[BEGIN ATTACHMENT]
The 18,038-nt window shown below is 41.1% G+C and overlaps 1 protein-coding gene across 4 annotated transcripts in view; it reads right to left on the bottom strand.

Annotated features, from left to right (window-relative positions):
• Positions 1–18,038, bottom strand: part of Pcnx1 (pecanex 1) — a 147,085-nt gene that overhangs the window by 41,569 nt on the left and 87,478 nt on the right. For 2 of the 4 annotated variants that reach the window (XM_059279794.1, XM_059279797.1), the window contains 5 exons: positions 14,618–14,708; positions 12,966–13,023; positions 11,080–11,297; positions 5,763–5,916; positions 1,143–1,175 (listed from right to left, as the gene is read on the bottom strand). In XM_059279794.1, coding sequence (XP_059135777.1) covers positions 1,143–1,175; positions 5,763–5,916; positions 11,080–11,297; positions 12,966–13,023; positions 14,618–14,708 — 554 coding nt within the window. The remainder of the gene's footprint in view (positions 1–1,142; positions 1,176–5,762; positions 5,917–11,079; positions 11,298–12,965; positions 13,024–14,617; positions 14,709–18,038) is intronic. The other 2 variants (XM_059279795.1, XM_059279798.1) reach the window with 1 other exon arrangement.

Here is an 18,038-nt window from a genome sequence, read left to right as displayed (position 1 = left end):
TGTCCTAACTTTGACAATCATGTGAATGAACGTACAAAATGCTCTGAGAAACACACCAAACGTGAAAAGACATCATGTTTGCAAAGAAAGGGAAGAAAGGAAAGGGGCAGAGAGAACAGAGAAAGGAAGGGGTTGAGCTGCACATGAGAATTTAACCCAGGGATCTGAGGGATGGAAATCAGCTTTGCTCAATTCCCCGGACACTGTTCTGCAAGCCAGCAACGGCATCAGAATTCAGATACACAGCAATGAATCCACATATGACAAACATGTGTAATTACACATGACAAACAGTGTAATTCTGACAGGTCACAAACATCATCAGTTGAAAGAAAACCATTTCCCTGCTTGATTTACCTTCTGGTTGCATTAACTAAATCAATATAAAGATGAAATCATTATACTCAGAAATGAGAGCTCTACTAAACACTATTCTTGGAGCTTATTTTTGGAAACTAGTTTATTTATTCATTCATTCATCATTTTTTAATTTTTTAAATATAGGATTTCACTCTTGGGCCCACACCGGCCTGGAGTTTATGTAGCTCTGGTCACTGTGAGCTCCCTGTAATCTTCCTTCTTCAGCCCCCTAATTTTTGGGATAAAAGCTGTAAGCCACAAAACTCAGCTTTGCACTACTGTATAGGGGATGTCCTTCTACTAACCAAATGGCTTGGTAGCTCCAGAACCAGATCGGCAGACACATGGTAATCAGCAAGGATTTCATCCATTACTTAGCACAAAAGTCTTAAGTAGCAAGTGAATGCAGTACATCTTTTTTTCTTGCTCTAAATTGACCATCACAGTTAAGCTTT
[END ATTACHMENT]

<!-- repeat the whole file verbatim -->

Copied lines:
The 18,038-nt window shown below is 41.1% G+C and overlaps 1 protein-coding gene across 4 annotated transcripts in view; it reads right to left on the bottom strand.

Annotated features, from left to right (window-relative positions):
• Positions 1–18,038, bottom strand: part of Pcnx1 (pecanex 1) — a 147,085-nt gene that overhangs the window by 41,569 nt on the left and 87,478 nt on the right. For 2 of the 4 annotated variants that reach the window (XM_059279794.1, XM_059279797.1), the window contains 5 exons: positions 14,618–14,708; positions 12,966–13,023; positions 11,080–11,297; positions 5,763–5,916; positions 1,143–1,175 (listed from right to left, as the gene is read on the bottom strand). In XM_059279794.1, coding sequence (XP_059135777.1) covers positions 1,143–1,175; positions 5,763–5,916; positions 11,080–11,297; positions 12,966–13,023; positions 14,618–14,708 — 554 coding nt within the window. The remainder of the gene's footprint in view (positions 1–1,142; positions 1,176–5,762; positions 5,917–11,079; positions 11,298–12,965; positions 13,024–14,617; positions 14,709–18,038) is intronic. The other 2 variants (XM_059279795.1, XM_059279798.1) reach the window with 1 other exon arrangement.

Here is an 18,038-nt window from a genome sequence, read left to right as displayed (position 1 = left end):
TGTCCTAACTTTGACAATCATGTGAATGAACGTACAAAATGCTCTGAGAAACACACCAAACGTGAAAAGACATCATGTTTGCAAAGAAAGGGAAGAAAGGAAAGGGGCAGAGAGAACAGAGAAAGGAAGGGGTTGAGCTGCACATGAGAATTTAACCCAGGGATCTGAGGGATGGAAATCAGCTTTGCTCAATTCCCCGGACACTGTTCTGCAAGCCAGCAACGGCATCAGAATTCAGATACACAGCAATGAATCCACATATGACAAACATGTGTAATTACACATGACAAACAGTGTAATTCTGACAGGTCACAAACATCATCAGTTGAAAGAAAACCATTTCCCTGCTTGATTTACCTTCTGGTTGCATTAACTAAATCAATATAAAGATGAAATCATTATACTCAGAAATGAGAGCTCTACTAAACACTATTCTTGGAGCTTATTTTTGGAAACTAGTTTATTTATTCATTCATTCATCATTTTTTAATTTTTTAAATATAGGATTTCACTCTTGGGCCCACACCGGCCTGGAGTTTATGTAGCTCTGGTCACTGTGAGCTCCCTGTAATCTTCCTTCTTCAGCCCCCTAATTTTTGGGATAAAAGCTGTAAGCCACAAAACTCAGCTTTGCACTACTGTATAGGGGATGTCCTTCTACTAACCAAATGGCTTGGTAGCTCCAGAACCAGATCGGCAGACACATGGTAATCAGCAAGGATTTCATCCATTACTTAGCACAAAAGTCTTAAGTAGCAAGTGAATGCAGTACATCTTTTTTTCTTGCTCTAAATTGACCATCACAGTTAAGCTTT